Onset and distribution of factor XIII-containing cells in the mesenchyme of chorionic villi during early phase of human placentation

J. Kappelmayer, G. Bacskó, E. Kelemen, R. Ádány

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To learn more about the distribution and possible function of factor XIII (FXIII)-containing cells of human placenta, paraffin embedded and frozen sections of placenta samples from the first trimester of pregnancies—terminated by legal abortions—were studied by single and double labelling immunomorphological techniques. It was observed that at the fifth gestational week in the chorionic mesenchyme, FXIII-containing small mononuclear, round shaped cells start to appear. The relative amount of the FXIII-containing cells rapidly increased up to the seventh gestational week, reaching nearly 30 per cent of all mesenchymal cells. Simultaneously these cells differentiated into large stellate cells having numerous vacuoles in their cytoplasm. These cells were characterized in double labelling experiments and proved to be macrophages (CD 14+, Ki M7+, labelled with antimacrophage monoclonal antibody). In the fifth-seventh weeks of gestation, these cells were homogenously scattered in the immature mesenchymal connective tissue, but from the eighth gestational week they tended to accumulate in the peripheral part of chorionic villi while the central mesenchyme showed intense fibrotic changes. The abundance and characteristic distribution of the FXIII-positive macrophages in the chorionic mesenchyme during the first trimester of pregnancy suggest that these cells may have an active role in the formation of connective tissue in the early phase of placentation.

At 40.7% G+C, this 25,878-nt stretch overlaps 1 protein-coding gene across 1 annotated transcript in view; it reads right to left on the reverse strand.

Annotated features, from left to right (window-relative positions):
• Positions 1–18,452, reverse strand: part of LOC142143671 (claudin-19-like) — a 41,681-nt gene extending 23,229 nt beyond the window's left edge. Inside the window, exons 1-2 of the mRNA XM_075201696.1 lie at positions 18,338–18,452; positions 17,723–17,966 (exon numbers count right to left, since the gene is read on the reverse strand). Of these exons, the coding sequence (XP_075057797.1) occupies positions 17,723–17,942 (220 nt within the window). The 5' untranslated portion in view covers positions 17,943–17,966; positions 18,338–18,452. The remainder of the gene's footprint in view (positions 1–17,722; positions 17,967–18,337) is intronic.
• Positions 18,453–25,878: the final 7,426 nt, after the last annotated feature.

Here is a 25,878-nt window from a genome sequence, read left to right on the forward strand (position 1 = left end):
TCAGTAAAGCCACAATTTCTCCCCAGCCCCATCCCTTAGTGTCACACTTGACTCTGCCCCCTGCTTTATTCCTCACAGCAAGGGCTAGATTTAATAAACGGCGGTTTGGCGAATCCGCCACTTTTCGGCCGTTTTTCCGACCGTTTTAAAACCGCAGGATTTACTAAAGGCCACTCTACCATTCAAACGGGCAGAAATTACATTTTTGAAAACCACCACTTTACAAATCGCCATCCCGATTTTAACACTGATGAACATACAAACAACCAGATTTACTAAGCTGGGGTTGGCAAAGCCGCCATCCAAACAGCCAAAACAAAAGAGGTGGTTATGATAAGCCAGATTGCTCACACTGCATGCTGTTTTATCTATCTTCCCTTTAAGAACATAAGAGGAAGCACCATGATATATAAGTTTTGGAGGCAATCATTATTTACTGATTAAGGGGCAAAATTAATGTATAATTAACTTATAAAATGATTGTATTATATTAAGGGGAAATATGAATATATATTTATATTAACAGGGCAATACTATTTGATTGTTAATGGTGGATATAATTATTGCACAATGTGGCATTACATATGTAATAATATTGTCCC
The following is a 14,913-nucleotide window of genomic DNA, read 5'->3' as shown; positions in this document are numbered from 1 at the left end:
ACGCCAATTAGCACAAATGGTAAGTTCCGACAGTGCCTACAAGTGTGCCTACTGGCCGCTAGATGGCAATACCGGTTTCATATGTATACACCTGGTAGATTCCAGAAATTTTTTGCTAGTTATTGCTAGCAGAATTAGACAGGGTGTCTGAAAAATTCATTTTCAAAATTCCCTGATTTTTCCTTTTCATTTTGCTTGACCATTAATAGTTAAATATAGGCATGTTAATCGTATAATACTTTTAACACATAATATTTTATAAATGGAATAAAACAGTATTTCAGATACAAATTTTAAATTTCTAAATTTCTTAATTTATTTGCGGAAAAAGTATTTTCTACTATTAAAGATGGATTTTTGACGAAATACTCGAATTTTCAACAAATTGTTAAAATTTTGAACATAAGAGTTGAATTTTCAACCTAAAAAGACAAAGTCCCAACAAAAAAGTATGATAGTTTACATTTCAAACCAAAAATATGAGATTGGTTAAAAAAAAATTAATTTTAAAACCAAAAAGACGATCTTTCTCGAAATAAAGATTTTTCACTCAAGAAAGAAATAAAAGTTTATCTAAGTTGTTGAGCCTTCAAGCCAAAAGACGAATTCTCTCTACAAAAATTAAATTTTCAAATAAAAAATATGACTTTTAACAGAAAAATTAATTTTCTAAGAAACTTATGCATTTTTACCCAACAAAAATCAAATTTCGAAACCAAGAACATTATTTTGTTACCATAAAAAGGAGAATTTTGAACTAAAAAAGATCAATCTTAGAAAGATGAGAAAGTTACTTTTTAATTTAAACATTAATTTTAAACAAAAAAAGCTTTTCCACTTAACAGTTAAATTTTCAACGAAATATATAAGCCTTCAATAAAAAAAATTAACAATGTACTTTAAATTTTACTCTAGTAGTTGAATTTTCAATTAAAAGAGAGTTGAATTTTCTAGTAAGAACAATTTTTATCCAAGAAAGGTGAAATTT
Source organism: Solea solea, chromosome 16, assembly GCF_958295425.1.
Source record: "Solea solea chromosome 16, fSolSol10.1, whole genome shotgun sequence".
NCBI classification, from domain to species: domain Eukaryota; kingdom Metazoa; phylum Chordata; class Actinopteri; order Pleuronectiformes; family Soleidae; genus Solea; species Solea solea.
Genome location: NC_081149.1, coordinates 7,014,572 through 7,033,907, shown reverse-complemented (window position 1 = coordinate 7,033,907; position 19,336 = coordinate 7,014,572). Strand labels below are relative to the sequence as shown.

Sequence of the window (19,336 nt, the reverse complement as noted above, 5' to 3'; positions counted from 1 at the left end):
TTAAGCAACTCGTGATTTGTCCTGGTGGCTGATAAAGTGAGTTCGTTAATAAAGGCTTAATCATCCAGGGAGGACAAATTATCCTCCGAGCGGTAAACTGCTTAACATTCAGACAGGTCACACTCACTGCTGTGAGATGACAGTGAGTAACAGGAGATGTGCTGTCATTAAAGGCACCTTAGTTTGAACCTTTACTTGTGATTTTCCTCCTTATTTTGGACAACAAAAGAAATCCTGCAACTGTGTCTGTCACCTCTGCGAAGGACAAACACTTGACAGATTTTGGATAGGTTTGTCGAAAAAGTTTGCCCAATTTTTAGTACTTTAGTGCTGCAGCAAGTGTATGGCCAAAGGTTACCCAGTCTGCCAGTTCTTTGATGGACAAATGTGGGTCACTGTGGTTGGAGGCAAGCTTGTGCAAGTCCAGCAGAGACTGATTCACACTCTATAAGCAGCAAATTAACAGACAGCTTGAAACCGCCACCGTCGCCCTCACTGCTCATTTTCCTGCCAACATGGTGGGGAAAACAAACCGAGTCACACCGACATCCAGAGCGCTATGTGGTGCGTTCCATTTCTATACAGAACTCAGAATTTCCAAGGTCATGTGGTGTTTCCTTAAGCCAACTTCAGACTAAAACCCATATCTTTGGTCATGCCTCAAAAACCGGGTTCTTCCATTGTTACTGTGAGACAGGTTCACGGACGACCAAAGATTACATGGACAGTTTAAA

Original languageEnglish
Pages (from-to)613-623
Number of pages11
Issue number6
Publication statusPublished - Jan 1 1994


ASJC Scopus subject areas

  • Reproductive Medicine
  • Obstetrics and Gynaecology
  • Developmental Biology

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